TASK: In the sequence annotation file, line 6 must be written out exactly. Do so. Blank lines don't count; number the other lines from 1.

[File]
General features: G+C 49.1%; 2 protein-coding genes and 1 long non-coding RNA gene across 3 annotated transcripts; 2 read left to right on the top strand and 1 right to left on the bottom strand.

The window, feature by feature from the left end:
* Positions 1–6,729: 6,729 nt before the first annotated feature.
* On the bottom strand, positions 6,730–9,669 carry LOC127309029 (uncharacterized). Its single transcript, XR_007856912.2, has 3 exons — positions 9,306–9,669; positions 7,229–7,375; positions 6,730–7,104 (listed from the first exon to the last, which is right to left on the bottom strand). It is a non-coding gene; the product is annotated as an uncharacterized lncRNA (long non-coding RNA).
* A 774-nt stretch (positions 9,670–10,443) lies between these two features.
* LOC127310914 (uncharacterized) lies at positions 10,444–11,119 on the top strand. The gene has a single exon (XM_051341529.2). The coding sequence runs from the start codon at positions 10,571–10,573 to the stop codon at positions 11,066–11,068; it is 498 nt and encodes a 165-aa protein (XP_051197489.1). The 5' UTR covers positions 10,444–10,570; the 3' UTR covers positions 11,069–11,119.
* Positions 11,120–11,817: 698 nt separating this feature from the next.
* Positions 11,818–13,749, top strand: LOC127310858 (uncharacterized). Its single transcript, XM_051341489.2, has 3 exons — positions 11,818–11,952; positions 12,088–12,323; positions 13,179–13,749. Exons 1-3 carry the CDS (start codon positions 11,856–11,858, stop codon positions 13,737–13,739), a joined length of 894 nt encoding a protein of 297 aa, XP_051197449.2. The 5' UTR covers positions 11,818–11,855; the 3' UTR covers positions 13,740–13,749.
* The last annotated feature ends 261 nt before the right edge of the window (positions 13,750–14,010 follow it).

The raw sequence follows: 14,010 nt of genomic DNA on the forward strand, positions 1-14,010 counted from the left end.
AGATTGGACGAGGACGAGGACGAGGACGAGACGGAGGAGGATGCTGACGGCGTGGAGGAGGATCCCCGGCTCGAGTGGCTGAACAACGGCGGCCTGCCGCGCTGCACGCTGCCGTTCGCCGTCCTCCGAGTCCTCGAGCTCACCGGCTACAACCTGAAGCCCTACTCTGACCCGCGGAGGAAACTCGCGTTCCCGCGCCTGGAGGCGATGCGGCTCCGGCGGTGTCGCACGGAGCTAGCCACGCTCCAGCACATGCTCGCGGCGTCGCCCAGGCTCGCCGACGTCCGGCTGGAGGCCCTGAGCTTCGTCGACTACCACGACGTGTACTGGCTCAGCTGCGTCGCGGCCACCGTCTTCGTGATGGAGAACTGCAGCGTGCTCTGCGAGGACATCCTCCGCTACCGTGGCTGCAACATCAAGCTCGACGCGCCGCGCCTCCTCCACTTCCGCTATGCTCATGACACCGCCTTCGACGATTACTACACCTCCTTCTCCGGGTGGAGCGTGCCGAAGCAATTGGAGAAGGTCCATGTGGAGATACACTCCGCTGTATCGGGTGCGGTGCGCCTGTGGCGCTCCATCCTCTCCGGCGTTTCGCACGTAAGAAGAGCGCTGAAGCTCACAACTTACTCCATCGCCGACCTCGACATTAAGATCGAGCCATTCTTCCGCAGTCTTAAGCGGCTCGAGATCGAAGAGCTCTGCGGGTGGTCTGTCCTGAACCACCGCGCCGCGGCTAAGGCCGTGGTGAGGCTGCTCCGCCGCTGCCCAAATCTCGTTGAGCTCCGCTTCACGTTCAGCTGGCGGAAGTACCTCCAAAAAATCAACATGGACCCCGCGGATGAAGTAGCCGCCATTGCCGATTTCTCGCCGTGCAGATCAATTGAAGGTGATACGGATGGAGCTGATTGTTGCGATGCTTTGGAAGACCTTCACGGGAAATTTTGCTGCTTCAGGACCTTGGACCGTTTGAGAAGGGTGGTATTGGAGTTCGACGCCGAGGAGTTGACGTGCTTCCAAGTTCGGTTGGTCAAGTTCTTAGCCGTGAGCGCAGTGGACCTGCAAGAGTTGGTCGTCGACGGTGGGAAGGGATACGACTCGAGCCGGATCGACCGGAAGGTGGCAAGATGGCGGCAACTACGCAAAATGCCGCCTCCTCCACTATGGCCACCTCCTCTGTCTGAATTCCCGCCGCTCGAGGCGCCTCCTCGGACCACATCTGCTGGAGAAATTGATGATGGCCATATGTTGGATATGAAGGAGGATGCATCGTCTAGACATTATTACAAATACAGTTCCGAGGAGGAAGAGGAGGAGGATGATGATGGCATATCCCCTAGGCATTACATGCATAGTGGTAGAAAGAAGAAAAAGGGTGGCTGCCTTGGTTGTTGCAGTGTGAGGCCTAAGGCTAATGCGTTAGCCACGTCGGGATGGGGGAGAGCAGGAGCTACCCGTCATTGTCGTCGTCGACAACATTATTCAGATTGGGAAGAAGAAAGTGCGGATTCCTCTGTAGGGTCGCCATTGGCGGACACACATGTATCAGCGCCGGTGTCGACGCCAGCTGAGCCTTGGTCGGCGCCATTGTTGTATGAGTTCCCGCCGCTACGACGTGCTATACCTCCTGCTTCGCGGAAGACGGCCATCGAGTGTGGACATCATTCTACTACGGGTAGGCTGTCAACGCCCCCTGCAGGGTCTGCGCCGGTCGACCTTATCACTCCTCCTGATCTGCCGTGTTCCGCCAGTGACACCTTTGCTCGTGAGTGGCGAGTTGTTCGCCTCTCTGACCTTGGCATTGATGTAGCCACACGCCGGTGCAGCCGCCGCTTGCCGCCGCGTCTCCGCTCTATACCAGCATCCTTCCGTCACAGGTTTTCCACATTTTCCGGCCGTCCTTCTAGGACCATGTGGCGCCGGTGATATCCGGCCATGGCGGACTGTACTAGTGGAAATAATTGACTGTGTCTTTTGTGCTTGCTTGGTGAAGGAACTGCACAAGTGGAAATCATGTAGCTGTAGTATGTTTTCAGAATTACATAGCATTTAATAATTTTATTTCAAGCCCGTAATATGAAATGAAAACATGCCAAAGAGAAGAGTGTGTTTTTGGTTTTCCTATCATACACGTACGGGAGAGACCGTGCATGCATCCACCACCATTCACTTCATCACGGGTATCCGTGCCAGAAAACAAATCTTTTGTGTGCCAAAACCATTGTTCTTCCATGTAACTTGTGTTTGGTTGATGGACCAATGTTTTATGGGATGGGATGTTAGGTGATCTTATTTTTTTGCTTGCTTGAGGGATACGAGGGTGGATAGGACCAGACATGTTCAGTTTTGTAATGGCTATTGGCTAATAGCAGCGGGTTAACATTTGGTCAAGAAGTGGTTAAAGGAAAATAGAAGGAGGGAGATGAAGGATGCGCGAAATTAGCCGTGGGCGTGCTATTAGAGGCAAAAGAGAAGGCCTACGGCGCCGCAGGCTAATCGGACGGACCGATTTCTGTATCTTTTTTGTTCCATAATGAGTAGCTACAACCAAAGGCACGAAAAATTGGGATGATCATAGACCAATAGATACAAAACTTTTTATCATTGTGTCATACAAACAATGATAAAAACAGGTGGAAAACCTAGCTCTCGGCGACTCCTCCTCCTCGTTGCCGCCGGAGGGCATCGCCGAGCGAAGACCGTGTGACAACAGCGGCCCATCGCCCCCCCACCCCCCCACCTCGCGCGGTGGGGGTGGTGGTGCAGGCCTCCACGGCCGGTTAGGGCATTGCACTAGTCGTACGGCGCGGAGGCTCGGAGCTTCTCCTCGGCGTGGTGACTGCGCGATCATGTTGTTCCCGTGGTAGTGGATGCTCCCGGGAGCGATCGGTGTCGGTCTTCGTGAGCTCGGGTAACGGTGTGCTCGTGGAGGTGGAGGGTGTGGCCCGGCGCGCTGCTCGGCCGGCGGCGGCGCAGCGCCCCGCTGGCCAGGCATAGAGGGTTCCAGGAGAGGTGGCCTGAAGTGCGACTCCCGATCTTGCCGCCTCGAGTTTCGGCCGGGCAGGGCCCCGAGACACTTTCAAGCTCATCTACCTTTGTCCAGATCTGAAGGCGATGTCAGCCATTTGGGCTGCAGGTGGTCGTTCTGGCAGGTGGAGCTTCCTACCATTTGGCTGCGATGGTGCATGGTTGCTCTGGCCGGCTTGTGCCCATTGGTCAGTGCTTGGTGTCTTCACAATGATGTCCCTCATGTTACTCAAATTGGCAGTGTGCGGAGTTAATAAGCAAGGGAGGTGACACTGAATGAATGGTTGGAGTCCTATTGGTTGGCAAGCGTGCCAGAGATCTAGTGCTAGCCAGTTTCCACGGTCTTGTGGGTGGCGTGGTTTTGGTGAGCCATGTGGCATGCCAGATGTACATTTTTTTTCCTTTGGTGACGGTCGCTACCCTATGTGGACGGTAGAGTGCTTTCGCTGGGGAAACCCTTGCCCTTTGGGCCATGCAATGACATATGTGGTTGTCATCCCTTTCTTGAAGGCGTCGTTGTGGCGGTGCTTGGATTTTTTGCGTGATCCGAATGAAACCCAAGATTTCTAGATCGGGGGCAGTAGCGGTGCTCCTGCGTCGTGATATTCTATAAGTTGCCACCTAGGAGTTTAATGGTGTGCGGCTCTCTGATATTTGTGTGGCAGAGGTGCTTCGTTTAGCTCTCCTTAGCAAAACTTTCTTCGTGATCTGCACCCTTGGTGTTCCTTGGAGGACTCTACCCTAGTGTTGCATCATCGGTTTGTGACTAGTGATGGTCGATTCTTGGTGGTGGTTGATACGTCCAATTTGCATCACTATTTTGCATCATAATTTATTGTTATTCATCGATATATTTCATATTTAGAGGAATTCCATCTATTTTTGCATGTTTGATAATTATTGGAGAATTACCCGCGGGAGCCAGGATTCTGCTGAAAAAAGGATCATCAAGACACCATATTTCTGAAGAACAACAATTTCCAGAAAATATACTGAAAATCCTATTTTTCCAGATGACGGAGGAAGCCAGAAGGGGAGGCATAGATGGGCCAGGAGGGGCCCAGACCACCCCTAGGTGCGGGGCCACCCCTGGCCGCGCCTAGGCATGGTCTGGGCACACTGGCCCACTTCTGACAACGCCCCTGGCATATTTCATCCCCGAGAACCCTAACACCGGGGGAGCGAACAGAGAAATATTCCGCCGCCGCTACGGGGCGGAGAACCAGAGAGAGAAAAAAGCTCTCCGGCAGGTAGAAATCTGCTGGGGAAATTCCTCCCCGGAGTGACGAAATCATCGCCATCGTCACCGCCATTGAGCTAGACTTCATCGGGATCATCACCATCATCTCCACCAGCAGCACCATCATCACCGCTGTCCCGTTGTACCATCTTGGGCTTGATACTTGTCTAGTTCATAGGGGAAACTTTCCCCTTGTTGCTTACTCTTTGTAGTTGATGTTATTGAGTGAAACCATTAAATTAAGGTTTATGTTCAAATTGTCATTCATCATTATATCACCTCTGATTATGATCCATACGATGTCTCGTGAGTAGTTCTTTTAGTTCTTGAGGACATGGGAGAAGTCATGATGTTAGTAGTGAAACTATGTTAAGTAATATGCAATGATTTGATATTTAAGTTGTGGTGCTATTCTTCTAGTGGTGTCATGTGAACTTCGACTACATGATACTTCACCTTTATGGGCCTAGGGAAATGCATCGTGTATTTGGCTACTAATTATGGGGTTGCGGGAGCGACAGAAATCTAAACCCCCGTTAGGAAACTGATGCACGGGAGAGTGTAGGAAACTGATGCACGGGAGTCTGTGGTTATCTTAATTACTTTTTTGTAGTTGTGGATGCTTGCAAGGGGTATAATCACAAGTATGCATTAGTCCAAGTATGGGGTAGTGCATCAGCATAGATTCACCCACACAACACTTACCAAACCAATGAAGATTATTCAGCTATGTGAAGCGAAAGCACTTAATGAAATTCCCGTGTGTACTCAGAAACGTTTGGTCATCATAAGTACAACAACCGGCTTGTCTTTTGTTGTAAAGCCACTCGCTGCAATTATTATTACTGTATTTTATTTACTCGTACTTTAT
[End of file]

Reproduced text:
* LOC127310914 (uncharacterized) lies at positions 10,444–11,119 on the top strand. The gene has a single exon (XM_051341529.2). The coding sequence runs from the start codon at positions 10,571–10,573 to the stop codon at positions 11,066–11,068; it is 498 nt and encodes a 165-aa protein (XP_051197489.1). The 5' UTR covers positions 10,444–10,570; the 3' UTR covers positions 11,069–11,119.